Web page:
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Sir & Madam

What's happened to good old-fashioned courtesy?

You take the Hi! Road and I'll take the Hello road.
Have you noticed that simple courteous words and phrases like 'Hello' and 'Good morning' are fast disappearing from usage? What has happened to 'Mister', to 'Sir' and to 'Madam', and when was the last time anyone used your surname when addressing you? You can't remember can you? Why do people I've never met, and would never want to meet, insist on addressing me in their emails and letters as Steve? "Hi Steve" is now the standard form of address in emails, or, if I'm lucky, I might get a "Dear Stephen" at the start of a letter from some huckster who purports to be the Customer-Care-Team-Leader
of some hideous organisation. Anybody who has some tenuous commercial link with me, perhaps because I have investigated buying some thing or some service from them, seems to think that that then gives them the right to arrogate to themselves my friendship. Why?
I never give them any grounds for this: I don't address them as Sid or Jennifer out of the blue, unless they give me no alternative by withholding their own surnames. I am very happy to be friends with people, but I would like to make the decision about where and when
I will bestow that favour and then I will get the ball rolling with a "Please call me Steve." The trouble is that I can't remember when I last had any choice in the matter. All over the country, well, actually all over the world, there are hundreds, perhaps even thousands, of people I've never met, and would probably loathe if I did, who call me Steve, and I don't like it.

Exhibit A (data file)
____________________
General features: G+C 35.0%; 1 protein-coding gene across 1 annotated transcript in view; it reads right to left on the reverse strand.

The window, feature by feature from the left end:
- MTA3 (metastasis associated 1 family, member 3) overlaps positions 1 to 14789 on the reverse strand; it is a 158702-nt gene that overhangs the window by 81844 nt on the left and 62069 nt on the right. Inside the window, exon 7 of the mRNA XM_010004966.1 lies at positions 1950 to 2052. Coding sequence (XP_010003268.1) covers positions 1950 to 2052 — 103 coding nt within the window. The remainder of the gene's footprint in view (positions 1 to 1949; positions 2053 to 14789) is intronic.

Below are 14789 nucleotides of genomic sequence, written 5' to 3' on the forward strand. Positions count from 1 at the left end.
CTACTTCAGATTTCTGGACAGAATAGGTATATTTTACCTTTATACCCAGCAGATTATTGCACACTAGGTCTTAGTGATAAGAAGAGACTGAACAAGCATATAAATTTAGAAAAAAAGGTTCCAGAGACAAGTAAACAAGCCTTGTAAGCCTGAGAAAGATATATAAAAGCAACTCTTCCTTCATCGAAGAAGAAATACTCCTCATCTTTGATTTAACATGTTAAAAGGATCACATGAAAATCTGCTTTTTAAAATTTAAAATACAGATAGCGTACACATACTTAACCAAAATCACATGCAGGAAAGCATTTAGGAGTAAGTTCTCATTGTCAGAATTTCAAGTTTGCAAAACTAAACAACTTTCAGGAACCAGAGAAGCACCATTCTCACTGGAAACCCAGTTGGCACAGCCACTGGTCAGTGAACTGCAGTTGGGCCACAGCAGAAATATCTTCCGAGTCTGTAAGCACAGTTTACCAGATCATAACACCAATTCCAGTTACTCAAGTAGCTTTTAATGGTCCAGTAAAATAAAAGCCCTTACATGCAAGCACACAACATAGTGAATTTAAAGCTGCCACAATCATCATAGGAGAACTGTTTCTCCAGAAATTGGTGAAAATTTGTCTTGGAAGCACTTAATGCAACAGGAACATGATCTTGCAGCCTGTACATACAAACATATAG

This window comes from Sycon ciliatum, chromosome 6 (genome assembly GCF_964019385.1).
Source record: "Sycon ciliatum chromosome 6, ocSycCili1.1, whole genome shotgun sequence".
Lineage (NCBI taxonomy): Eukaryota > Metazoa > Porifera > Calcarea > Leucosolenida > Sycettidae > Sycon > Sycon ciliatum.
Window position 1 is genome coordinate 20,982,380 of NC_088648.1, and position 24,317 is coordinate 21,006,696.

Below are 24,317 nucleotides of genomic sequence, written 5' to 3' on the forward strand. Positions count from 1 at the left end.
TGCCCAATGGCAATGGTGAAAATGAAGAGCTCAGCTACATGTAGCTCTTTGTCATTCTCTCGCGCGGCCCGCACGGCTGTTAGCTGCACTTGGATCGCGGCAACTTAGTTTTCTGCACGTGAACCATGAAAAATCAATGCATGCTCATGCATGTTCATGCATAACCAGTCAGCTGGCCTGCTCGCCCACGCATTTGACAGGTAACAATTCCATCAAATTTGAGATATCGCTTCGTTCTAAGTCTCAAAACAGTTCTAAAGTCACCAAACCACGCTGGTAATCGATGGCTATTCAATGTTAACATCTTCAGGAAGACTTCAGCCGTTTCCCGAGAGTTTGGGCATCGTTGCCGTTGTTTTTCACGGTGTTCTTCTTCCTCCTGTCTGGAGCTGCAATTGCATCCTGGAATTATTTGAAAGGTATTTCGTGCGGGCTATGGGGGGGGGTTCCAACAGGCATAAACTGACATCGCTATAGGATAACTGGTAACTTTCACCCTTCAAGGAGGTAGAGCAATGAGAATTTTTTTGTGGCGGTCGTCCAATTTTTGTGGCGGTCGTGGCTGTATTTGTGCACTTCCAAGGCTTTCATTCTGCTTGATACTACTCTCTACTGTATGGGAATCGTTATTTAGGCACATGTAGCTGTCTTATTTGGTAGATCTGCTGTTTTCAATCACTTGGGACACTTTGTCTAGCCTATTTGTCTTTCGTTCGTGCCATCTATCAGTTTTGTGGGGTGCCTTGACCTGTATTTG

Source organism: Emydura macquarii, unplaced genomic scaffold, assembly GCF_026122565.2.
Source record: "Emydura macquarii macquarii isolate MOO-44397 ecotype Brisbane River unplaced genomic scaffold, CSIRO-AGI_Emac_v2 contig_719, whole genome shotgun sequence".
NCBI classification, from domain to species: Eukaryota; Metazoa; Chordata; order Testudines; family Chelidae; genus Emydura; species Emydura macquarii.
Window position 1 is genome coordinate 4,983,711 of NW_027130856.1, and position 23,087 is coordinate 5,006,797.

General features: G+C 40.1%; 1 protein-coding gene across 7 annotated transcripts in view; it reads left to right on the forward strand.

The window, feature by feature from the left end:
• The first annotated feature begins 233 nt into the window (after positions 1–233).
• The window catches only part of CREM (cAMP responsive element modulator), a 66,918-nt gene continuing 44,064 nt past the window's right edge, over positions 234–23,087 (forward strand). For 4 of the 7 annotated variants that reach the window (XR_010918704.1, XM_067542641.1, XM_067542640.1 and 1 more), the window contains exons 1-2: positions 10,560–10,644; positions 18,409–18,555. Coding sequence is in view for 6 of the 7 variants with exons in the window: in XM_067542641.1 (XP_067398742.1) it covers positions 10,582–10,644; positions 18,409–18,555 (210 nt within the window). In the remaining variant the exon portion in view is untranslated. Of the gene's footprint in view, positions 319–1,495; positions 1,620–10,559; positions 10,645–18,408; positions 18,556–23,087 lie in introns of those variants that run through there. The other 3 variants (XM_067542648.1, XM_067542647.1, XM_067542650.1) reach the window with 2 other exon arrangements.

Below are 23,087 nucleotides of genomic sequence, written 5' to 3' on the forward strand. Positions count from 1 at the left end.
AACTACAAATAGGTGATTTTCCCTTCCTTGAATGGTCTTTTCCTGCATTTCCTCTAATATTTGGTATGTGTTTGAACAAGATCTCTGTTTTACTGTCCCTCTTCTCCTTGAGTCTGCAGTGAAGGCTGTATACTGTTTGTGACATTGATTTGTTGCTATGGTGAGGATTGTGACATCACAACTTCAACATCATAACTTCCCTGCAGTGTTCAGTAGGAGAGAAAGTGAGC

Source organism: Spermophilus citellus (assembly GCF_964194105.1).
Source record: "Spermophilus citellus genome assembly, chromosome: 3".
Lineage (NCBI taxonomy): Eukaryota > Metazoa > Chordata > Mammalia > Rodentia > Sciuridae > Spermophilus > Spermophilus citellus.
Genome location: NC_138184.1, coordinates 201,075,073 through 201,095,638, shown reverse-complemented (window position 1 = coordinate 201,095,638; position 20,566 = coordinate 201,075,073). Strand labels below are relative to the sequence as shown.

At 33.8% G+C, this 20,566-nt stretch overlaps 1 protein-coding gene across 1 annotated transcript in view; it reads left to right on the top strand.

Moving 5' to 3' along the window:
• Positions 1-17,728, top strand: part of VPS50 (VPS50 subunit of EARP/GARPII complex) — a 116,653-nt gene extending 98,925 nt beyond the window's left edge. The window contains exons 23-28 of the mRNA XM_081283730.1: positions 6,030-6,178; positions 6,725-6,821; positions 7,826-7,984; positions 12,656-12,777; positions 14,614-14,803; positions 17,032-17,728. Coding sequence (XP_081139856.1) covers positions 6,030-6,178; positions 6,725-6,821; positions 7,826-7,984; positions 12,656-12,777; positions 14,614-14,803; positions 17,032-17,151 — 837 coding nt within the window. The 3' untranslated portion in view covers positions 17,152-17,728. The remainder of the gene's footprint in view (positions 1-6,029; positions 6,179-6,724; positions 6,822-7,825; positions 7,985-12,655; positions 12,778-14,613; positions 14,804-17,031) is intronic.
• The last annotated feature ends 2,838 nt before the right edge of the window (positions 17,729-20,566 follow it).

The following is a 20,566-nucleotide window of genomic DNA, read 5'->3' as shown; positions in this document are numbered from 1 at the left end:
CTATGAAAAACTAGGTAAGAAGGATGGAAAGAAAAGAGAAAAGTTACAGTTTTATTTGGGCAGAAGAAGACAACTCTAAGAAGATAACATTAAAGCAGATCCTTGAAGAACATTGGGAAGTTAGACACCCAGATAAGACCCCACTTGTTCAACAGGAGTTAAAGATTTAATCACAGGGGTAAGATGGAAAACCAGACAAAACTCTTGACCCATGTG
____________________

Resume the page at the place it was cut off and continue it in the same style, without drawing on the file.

Even worse than just barging straight in with the familiar 'Steve', are the places - hospitals for example - where in a mistaken attempt to acknowledge that some of us prefer not to be Steve-ed and would rather be Mistered, they actually ask me whether I prefer to be addressed as Mr Williams or as Stephen. How do I answer that? "Oh do please call me Steve, I would be mortified if you didn't, after all every other Tom, Dick and Harriet does, whether I know them or not and whether I like them or not, and do you know I've long forgotten what my full name really is anyway." It's a ridiculous question and it's a redundant question: since the beginning of time the correct address to someone you don't know is Mister, or its equivalent, and that's it until
I decide that you may call me Stephen or Steve, and that's not a decision I'm going to make on first meeting and it's certainly not one
I should be making so that you can tick a box on some politically correct form.

And while I'm at it, I don't like being introduced to children by my Christian name either. Children show little enough respect to adults these days and encouraging them to think of us as equals does not help.

Mr. S. Williams

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